If you watch old science fiction or military movies — or if you were alive back in the 1960s — you probably know the cliche for a radar antenna is a spinning dish. Although the very first radar antennas were made from wire, as radar sets moved higher in frequency, antennas got smaller and rotating them meant you could “look” in different directions. When most people got their TV with an antenna, rotating those were pretty common, too. But these days you don’t see many moving antennas. Why? Because antennas these days move electrically rather than physically using multiple antennas in a phased array. These electronically scanned phased array antennas are the subject of Hunter Scott’s talk at 2018’s Supercon. Didn’t make it? No problem, you can watch the video below.
While this seems like new technology, it actually dates back to 1905. Karl Braun fed the output of a transmitter to three monopoles set up as a triangle. One antenna had a 90 degree phase shift. The two in-phase antennas caused a stronger signal in one direction, while the out-of-phase antenna canceled most of the signal and the resulting aggregate was a unidirectional beam. By changing the antenna fed with the delay, the beam could rotate in three 120 degree steps.
Today phased arrays are in all sorts of radio equipment from broadcast radio transmitters to WiFi routers and 5G phones. The technique even has uses in optics and acoustics.
There are two broad categories of phased arrays: passive, where one transmitter feeds a bunch of antennas and phase shift networks, or active where each antenna generates its own signal. The active antennas generally perform better but are much more expensive and Hunter focuses on the passive ones. But in both cases, the directionality depends on some signals canceling others out, and some signals reinforcing others.
One of the things we’ve always found interesting is that mathematically there is no difference between an antenna receiving and one that is transmitting. Hunter uses this to explain how the phased array receives a signal since that’s a little easier on the intuition.
The explanation covers some reasonably simple math with some helpful graphics. However, due to the complexity of math for practical examples, Hunter suggests using a Python tool called ArrayTool that does a nice job of handling the real math and shows you a nice graphical output.
Towards the end, Hunter points out a few ways to make your design cheaper or simpler, although — of course — not at the same time. That’s always the case though.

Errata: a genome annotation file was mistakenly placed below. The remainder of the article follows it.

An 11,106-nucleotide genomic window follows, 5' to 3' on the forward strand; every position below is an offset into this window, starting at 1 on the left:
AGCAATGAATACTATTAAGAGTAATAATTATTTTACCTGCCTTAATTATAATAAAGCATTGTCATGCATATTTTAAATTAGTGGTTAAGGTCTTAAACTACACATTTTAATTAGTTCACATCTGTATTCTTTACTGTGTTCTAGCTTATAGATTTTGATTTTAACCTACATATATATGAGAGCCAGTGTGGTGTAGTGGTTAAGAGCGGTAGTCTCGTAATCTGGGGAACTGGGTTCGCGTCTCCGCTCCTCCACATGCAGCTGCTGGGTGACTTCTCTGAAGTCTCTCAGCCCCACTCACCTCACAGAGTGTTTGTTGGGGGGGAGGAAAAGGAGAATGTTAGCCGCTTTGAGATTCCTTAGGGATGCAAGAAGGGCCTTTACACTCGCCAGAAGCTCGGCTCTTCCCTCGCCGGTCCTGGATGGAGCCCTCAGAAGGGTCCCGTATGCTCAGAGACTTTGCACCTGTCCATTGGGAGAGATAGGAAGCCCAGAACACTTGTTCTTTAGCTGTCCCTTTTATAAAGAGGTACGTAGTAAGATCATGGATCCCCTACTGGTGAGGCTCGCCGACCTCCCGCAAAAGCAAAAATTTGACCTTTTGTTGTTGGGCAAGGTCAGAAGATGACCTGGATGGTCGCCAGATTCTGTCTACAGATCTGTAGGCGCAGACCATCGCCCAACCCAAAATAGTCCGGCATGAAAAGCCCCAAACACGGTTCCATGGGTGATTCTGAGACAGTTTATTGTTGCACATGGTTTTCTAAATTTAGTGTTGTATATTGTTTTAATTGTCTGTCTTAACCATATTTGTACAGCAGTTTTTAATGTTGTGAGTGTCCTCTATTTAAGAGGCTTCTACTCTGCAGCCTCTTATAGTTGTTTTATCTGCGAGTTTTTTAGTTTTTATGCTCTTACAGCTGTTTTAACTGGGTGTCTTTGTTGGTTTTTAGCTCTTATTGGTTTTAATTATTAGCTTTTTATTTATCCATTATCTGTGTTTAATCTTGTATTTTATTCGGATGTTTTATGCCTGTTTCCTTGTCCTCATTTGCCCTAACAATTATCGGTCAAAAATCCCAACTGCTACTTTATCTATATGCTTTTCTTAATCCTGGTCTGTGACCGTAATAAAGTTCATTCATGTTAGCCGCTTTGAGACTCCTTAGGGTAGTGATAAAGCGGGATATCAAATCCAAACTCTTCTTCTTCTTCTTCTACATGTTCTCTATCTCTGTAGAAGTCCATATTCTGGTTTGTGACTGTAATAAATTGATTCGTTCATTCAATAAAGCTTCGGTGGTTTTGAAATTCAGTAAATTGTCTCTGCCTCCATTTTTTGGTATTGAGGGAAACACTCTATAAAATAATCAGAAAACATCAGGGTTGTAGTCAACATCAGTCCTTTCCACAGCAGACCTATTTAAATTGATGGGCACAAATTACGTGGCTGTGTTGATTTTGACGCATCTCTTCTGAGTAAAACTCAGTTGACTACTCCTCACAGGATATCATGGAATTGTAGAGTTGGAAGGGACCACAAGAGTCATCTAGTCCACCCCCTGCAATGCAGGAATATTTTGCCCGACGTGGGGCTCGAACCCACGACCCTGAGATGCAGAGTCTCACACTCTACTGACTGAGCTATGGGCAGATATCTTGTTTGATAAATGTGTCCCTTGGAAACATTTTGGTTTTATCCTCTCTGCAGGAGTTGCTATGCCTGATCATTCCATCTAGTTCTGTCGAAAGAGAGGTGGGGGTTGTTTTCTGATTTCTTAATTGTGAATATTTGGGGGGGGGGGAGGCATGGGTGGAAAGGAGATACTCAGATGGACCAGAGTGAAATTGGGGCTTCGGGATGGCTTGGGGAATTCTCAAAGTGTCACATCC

Hunter also had two interesting observations. First, if you are working on the usual frequencies, you can probably recycle an existing antenna design and save yourself some trouble. Second, the use of electrically-steerable antennas in 5G phones means there are now chips that will do most of the work for you. Today they are expensive, but as 5G phone production scales up, you can expect the price will plummet just like other mass-produced cell phone components. One other observation he had is that if you get into RF you’ll spend your days staring at test equipment wondering why nothing works. Sounds about right to us.
If you missed Supercon, you missed a lot. But you can catch up thanks to the magic of video. Why not find out how to turn a PCB into a motor? Or maybe you’d rather build your own vacuum tube.
Slides for Hunter’s talk are available on his website.
15 thoughts on “No Moving Parts: Phased Array Antennas Move While Standing Still”
Rotate all the beans!
“By changing the antenna fed with the delay, the bean could rotate in three 120 degree steps.”
Just in case it gets fixed :)
It is incorrect to say that ‘dish’ radars are rare : All of european civil air traffic control use them. Next generation civil are/will use a grid of groundlink stations with simple antennas in conjunction with GPS and Mode-S downlinked from each aircraft and will NOT use phased array radar. I only know of phased arrays being used by the military for primary surveillance (present or not), not secondary (elaborate protocols and data exchange).